How to Pick the Perfect Campsite
Six tips to follow, whether you're pitching your tent in a national park or in your backyard
Cam Bresinger, 40, was a senior industrial design student at the Rhode Island School of Design when he founded Nemo Equipment back in 2002. Since then, the brand has grown into one of the most well-respected outdoor gear manufacturers in the country, with multiple Nemo products making the pages of Outside’s biannual Buyer’s Guides. Bresinger camps more than 30 nights a year, mostly with his wife and two young children. Here are his six tips to finding the perfect site.
#1. Find a Legal Spot
Choose an area where you can come and go without leaving a trace. Most Forest Service areas have designated camping spots. Buy a map at the ranger station or your local gear store to find them. If there are designated spots, use them—they’ve been chosen to concentrate the environmental impact. If you’re camping in a wilderness area, pick a spot that’s bare of vegetation, out of site from the trail, and at least 100 feet from a water source.
#2. Safety First
This summer, my family was going camping along the Saco River in New Hampshire. The night before, the river swelled and flooded the entire campsite. People had to abandon their camps in the middle of the night—many left without even packing up camp. We arrived the next day and found a bunch of wet, unhappy campers. The lesson: Prepare for the worst. It’s unlikely that a river will flood, but it could, so camp on the high ground instead of the riverbank. Similarly, don’t camp under dead trees that could fall at any time, and if you’re on the beach, check the tide chart to see how far the tide will come in at night.
#3. Look for Level Ground
This is the hardest thing to reconcile with a tent. There’s nothing worse than spending all night rolling off your sleeping pad because the ground is too slanted. Look for the flattest area, and fill in any low spots with clothes and empty stuffsacks.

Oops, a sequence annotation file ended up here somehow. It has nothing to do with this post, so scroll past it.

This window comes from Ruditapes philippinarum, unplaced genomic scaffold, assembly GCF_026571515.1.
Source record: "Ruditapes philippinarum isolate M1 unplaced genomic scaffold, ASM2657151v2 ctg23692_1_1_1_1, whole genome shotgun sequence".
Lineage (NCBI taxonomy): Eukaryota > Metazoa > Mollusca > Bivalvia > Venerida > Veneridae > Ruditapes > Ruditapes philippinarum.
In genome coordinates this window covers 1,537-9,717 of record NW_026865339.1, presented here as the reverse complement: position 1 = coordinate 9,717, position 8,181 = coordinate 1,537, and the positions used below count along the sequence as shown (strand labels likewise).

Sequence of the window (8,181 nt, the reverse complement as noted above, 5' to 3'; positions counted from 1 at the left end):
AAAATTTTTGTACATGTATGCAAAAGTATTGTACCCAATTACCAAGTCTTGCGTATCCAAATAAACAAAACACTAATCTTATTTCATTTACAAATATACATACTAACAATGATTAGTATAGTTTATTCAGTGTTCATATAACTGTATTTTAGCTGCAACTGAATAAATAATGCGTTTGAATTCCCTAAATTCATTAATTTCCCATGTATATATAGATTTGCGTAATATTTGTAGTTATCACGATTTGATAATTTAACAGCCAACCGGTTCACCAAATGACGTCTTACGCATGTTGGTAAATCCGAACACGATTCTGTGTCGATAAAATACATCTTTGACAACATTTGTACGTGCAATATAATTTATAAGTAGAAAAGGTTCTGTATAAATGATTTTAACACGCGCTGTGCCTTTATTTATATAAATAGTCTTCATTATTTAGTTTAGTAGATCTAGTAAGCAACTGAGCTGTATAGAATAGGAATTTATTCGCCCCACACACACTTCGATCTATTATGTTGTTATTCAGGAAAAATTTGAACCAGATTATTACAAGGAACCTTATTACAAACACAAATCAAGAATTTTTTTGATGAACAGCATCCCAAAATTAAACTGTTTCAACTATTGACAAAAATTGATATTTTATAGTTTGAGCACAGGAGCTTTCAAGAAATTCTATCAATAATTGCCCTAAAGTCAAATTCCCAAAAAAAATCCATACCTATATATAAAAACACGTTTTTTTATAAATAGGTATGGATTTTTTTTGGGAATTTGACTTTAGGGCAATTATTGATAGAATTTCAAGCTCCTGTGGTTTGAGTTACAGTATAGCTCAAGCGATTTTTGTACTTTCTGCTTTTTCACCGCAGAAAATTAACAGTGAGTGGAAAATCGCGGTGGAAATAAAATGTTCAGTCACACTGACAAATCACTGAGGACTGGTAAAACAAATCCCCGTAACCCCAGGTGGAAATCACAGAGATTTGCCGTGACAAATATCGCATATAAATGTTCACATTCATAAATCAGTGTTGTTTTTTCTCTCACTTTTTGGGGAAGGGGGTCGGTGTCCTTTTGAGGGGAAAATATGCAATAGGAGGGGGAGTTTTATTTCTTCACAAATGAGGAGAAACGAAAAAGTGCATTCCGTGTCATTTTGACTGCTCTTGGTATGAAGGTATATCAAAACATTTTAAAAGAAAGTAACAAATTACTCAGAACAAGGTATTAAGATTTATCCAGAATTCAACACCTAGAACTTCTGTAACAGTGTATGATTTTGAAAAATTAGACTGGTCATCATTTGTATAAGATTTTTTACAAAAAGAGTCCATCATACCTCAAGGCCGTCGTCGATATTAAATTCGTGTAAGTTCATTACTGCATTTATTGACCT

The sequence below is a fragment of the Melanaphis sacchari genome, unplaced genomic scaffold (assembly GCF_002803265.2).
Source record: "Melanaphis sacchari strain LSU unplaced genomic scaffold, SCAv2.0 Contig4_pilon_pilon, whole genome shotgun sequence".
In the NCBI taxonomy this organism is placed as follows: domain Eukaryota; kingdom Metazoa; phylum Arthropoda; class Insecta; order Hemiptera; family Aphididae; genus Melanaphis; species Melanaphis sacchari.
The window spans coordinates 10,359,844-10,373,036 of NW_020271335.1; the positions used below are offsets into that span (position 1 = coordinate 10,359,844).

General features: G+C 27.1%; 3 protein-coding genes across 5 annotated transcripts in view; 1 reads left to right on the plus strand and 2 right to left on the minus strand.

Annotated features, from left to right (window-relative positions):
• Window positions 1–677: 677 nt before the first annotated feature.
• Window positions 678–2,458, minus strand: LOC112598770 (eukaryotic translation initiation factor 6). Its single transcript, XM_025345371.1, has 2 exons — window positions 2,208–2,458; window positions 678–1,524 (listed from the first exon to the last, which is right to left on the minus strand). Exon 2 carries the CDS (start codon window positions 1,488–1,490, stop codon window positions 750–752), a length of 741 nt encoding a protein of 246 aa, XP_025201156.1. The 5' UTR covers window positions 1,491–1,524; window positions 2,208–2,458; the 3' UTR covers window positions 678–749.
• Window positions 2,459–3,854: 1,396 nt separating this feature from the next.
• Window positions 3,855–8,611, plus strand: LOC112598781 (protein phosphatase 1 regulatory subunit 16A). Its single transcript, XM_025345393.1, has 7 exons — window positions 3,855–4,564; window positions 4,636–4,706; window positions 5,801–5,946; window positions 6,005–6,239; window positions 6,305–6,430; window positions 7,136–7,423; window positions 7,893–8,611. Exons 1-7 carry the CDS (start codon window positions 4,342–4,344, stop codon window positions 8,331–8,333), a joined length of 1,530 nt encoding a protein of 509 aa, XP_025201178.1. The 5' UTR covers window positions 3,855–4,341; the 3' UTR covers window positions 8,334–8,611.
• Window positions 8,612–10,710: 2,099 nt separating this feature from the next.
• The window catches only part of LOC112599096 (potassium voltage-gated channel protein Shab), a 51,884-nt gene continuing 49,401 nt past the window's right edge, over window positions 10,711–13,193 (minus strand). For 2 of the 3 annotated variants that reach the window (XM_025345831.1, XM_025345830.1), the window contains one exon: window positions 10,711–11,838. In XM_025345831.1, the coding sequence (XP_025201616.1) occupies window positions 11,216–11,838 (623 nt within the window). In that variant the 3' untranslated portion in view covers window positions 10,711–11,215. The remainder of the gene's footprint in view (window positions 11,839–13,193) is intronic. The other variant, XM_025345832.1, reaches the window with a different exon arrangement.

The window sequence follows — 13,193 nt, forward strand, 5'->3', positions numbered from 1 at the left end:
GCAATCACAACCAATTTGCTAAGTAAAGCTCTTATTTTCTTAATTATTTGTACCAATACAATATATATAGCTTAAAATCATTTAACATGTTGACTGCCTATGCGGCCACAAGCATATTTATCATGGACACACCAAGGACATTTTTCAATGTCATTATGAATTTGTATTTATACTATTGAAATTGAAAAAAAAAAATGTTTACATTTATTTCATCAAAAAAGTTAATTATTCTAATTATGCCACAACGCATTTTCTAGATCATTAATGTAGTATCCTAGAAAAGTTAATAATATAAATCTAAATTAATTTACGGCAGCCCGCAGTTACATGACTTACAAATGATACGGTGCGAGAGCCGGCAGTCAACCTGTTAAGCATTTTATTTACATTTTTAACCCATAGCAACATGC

#4. Stay Close to Water (But Not Too Close)
I love falling asleep to the white noise of a babbling brook. It can also cover other camp sounds, like your neighbor’s noisy generator. I always recommend jumping into cold water before bed on a hot night; it helps your body reset after a day of hiking. Just make sure you stay at least 100 feet away from a water source, and always wash your dishes away from a stream. Seriously, a Forest Service ranger can fine you for camping too close to water.
#5. Focus on Fun
Try to avoid driving to an activity the next morning. Instead, find a campsite close enough that you can eat a casual breakfast, throw on your hiking boots, and head toward a waterfall or summit.
#6. Make It Homey
Too many people try to be minimalist when they’re camping and just don’t have as much fun as they could. When my family camps, we have a contest to see how comfortable we can be. Bring camp chairs for around the fire, a tablecloth for the picnic table, and colorful lights to string up around camp. One of my favorite tips: Bring a mat to put in the doorway of the tent and a large camping blanket to lay on the inside of the tent. Take your shoes off on the mat; when you go inside, the blanket acts as wall-to-wall carpet.